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University Times

California State University Los Angeles

VOL. LXXV NO. 35     Wednesday, March 8, 1978


Course offers true-to-life re-enacted experiences

By GAIL PRUITT
Staff Writer

Real life course, p. 1 Real life course, p. 3 Real life course, p. 4 Real life course, p. 5
Text of the article:

Course offers true-to-life re-enacted experiences

By GAIL PRUITT

Staff Writer

University Times

California State University, Los Angeles

VOL. LXXV NO. 35     Wednesday, March 8, 1978

All university courses are taught. Only a few are also experienced. Psychodrama, a course offered at Cal state LA., is an experience, as totally grounded in real-life situations.

Psychodrama fits into a student's world somewhere between academic achievement and everyday living.

The course deals with yesterday and today in people's lives. It combines psychology with dramatic form. Together, psychodrama emerges as a re-enactment of life situations and problems.

It turns on the idea that yesterday's problem is significant because it affects a person today. By re-enacting the past psychodramatically. people can come to terms with yesterday and learn to deal more effectively with today—and tomorrow.

Psychodrama was brought to CSLA by a person who is dedicated to it. Dr. Roger M. Altenberg, associate professor of drama, began developing the class around 1970.

His interest in It evolved from his interest in theater.

Altenberg was attracted to theater as a child. Later, "I got quite interested in therapy and mental health, l began pursuing studies towards psychiatry, and I actually went to medical school. But I came into conflict because my artistic interest was still strong. I didn't see how I could do both," Altenberg said.

He left medical school and began to get back to theater "I was always interested In the social issues, and of drama being useful besides being entertaining."

Altenberg was interested in combining dramatic experience with the psychological one. "I was invited to attend an American Psychiatric Association Conference in Los Angeles in 1964.

"I saw Dr. Jacob L. Moreno, a Viennese psychiatrist, who was the founder of psychodrama. He gave a demonstration and I was absolutely fascinated,' Altenberg said.

Moreno invented psychodrama in 1921 from work he was doing in group psychotherapy and improvisational theater

Moreno wrote, "I have always tried to show that my approach was meant as much more than a psychotherapeutic method—my ideas have emphasized that creativity and spontaneity affect the very roots of vitality and spiritual development, and thus affect our involvements in-every sphere of our lives,"

He realized the value in allowing people to act out, in a dramatic format, real-life situations, and thus have a chance to vent emotions and learn how to handle situations.

Altenberg trained In New York with Moreno and in Los Angeles with Dr. Lewis Yablonsky he began to see how psychodrama worked. "After two years of training, I had played every kind of therapeutic role. I played fathers, brothers, angry husbands, just a tremendous range of experience."

He also trained in a project developed by psychologist Carl Rogers, called Intensive Encounter Training. There, Altenberg learned a group leader (or facilitator) must be part of the group, not an authority figure.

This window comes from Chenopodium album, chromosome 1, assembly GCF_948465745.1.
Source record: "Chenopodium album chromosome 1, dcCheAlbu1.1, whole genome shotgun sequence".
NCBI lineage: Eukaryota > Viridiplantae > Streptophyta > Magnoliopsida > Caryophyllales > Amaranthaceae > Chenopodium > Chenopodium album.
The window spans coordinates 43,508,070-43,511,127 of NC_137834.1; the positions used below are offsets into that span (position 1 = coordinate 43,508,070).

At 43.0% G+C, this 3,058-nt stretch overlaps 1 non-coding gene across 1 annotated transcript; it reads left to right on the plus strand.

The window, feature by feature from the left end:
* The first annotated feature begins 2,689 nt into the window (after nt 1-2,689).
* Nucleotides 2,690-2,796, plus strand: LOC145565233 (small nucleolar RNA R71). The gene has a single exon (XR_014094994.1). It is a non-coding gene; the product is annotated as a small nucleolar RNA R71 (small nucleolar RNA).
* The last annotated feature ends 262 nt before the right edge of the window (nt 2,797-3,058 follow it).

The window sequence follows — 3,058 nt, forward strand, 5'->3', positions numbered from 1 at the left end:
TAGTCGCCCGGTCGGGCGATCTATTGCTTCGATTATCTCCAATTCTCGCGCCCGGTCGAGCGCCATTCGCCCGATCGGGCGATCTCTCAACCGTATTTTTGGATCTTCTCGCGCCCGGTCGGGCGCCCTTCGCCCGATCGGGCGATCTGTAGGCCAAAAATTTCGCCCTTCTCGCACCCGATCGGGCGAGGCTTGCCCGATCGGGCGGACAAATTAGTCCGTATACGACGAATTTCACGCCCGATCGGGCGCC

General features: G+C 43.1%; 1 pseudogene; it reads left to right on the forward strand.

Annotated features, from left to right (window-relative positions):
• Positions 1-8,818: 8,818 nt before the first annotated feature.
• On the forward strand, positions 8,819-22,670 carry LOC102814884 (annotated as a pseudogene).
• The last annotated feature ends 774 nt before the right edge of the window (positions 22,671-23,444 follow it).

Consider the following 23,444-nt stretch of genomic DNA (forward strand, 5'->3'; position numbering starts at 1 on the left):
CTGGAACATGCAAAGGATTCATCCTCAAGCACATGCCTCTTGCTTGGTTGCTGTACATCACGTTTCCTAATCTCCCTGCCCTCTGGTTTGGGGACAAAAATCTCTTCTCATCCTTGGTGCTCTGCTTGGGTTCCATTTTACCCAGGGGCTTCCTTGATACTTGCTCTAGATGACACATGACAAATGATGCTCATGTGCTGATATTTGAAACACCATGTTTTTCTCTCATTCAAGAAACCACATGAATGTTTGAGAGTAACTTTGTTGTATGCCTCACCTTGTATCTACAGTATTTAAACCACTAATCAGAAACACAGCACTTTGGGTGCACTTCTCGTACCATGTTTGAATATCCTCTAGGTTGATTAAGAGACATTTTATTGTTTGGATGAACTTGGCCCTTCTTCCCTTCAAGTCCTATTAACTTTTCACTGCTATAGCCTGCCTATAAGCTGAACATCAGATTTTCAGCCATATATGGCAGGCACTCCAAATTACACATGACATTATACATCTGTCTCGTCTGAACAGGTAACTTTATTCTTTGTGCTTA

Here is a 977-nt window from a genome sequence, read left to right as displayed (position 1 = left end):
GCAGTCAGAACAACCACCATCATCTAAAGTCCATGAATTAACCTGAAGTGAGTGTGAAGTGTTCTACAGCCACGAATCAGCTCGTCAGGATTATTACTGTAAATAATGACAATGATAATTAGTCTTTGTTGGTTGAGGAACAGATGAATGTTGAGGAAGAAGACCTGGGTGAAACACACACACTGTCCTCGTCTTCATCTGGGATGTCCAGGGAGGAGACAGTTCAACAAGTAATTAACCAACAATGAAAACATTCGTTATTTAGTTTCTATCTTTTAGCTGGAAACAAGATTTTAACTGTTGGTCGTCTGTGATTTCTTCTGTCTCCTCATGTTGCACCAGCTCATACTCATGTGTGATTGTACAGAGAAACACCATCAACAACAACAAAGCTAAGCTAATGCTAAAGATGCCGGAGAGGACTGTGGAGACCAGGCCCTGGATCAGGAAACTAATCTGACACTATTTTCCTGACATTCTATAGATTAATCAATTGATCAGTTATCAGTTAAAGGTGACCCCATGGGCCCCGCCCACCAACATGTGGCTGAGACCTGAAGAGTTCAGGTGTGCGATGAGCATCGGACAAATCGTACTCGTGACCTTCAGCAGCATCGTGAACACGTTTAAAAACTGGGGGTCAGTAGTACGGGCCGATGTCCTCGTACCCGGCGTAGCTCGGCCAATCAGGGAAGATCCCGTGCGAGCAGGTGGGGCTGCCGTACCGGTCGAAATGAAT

In his psychodrama class, Altenberg is a participant as well as the director.

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Dr. Howard A. Blatner, author of "Acting In," says psychodrama helps a person "explore the psychological dimensions of his problems through the enactment of his conflict situation, rather than by talking about them. •

"Many of the most powerful active approaches in contemporary psychotherapy and education are derived from the method of psychodrama, in which a person is helped to enact his problem."

The key then in psychodrama is allowing a person to set up and reenact situations that caused him stress, and letting him work out different ways of handling that stress.

By involving other people in the reenactment, the individual benefits from the thoughts and feelings of several people about his difficulty.

"A lot of it," Altenberg said, "is to express what was not sufficiently expressed by the person at the time, or over the long period of time."

"Besides providing a release for feelings, psychodrama can also be used as a rehearsal for future situations, or as a forum to practice changes of behavior.

"The other side of psychodrama is that people want to change how they act so they can try different ways of handling things. They can say, "If I were to do it again, how would I do it? ," Altenberg noted.

Psychodrama helps individuals recognize just what their feelings about a situation or person are.

"By playing this role, you're in it. Your get very drawn into it and it's very real. But there is a part of you that can stand back and look at what's happening," Altenberg said.

While it's good training for actors, few of the people in psychodrama are actors.

Who takes the course? All kinds of people. People who want to share, who want to help others, who want others to help them. They're students, husbands, wives, career people and singles.

They are different only because four hours a week they come together and allow themselves to be open, honest, caring and critical. They leave their protective facades outside the class.

In the class they help one another and they help themselves in the^ process. Such lowering of barriers can leave group members feeling . vulnerable, but it can result in a very real learning experience.

Altenberg's class is run informally, but there is a structure underlying it.

Psychodrama is divided into three phases.

First, the warm-up. Here the group does physical exercises. Altenberg calls them trusting exercises.

"We do things to get the students in contact and developing,gradually, a sense of knowing each other in a more intimate way than is usual in a classroom."

Such exercises help students develop a sense of being in tune with one another. Because psychodrama is the enactment of life experiences, it is imperative that members of the group trust and feel at ease with one another.